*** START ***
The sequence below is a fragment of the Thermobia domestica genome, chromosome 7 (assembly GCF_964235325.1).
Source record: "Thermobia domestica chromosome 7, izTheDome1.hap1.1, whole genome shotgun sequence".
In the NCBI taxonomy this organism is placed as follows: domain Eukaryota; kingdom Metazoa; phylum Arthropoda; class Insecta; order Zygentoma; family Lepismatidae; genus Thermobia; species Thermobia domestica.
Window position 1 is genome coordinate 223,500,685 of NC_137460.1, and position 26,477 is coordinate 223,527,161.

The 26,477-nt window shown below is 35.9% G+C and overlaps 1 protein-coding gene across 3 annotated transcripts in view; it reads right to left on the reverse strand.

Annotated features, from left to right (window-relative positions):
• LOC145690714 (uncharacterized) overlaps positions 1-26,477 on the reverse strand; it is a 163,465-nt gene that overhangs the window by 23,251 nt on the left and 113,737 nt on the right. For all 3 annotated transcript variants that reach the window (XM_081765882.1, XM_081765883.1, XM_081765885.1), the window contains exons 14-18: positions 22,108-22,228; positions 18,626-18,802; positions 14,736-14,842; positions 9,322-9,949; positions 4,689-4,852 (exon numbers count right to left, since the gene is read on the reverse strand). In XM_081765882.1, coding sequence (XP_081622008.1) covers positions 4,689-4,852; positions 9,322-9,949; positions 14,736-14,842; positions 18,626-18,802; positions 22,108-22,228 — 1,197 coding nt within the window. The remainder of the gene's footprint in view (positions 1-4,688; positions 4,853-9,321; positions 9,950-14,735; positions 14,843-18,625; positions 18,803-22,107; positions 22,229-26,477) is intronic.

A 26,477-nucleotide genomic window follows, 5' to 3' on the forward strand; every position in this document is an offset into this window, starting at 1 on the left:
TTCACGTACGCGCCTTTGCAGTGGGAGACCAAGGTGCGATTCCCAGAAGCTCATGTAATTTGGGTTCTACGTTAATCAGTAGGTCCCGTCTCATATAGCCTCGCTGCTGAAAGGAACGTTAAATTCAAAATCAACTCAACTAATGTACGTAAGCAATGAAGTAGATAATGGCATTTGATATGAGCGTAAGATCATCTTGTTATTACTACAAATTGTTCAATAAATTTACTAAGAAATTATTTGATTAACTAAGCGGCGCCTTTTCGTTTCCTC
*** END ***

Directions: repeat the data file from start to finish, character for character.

The sequence below is a fragment of the Thermobia domestica genome, chromosome 7 (assembly GCF_964235325.1).
Source record: "Thermobia domestica chromosome 7, izTheDome1.hap1.1, whole genome shotgun sequence".
In the NCBI taxonomy this organism is placed as follows: domain Eukaryota; kingdom Metazoa; phylum Arthropoda; class Insecta; order Zygentoma; family Lepismatidae; genus Thermobia; species Thermobia domestica.
Window position 1 is genome coordinate 223,500,685 of NC_137460.1, and position 26,477 is coordinate 223,527,161.

The 26,477-nt window shown below is 35.9% G+C and overlaps 1 protein-coding gene across 3 annotated transcripts in view; it reads right to left on the reverse strand.

Annotated features, from left to right (window-relative positions):
• LOC145690714 (uncharacterized) overlaps positions 1-26,477 on the reverse strand; it is a 163,465-nt gene that overhangs the window by 23,251 nt on the left and 113,737 nt on the right. For all 3 annotated transcript variants that reach the window (XM_081765882.1, XM_081765883.1, XM_081765885.1), the window contains exons 14-18: positions 22,108-22,228; positions 18,626-18,802; positions 14,736-14,842; positions 9,322-9,949; positions 4,689-4,852 (exon numbers count right to left, since the gene is read on the reverse strand). In XM_081765882.1, coding sequence (XP_081622008.1) covers positions 4,689-4,852; positions 9,322-9,949; positions 14,736-14,842; positions 18,626-18,802; positions 22,108-22,228 — 1,197 coding nt within the window. The remainder of the gene's footprint in view (positions 1-4,688; positions 4,853-9,321; positions 9,950-14,735; positions 14,843-18,625; positions 18,803-22,107; positions 22,229-26,477) is intronic.

A 26,477-nucleotide genomic window follows, 5' to 3' on the forward strand; every position in this document is an offset into this window, starting at 1 on the left:
TTCACGTACGCGCCTTTGCAGTGGGAGACCAAGGTGCGATTCCCAGAAGCTCATGTAATTTGGGTTCTACGTTAATCAGTAGGTCCCGTCTCATATAGCCTCGCTGCTGAAAGGAACGTTAAATTCAAAATCAACTCAACTAATGTACGTAAGCAATGAAGTAGATAATGGCATTTGATATGAGCGTAAGATCATCTTGTTATTACTACAAATTGTTCAATAAATTTACTAAGAAATTATTTGATTAACTAAGCGGCGCCTTTTCGTTTCCTC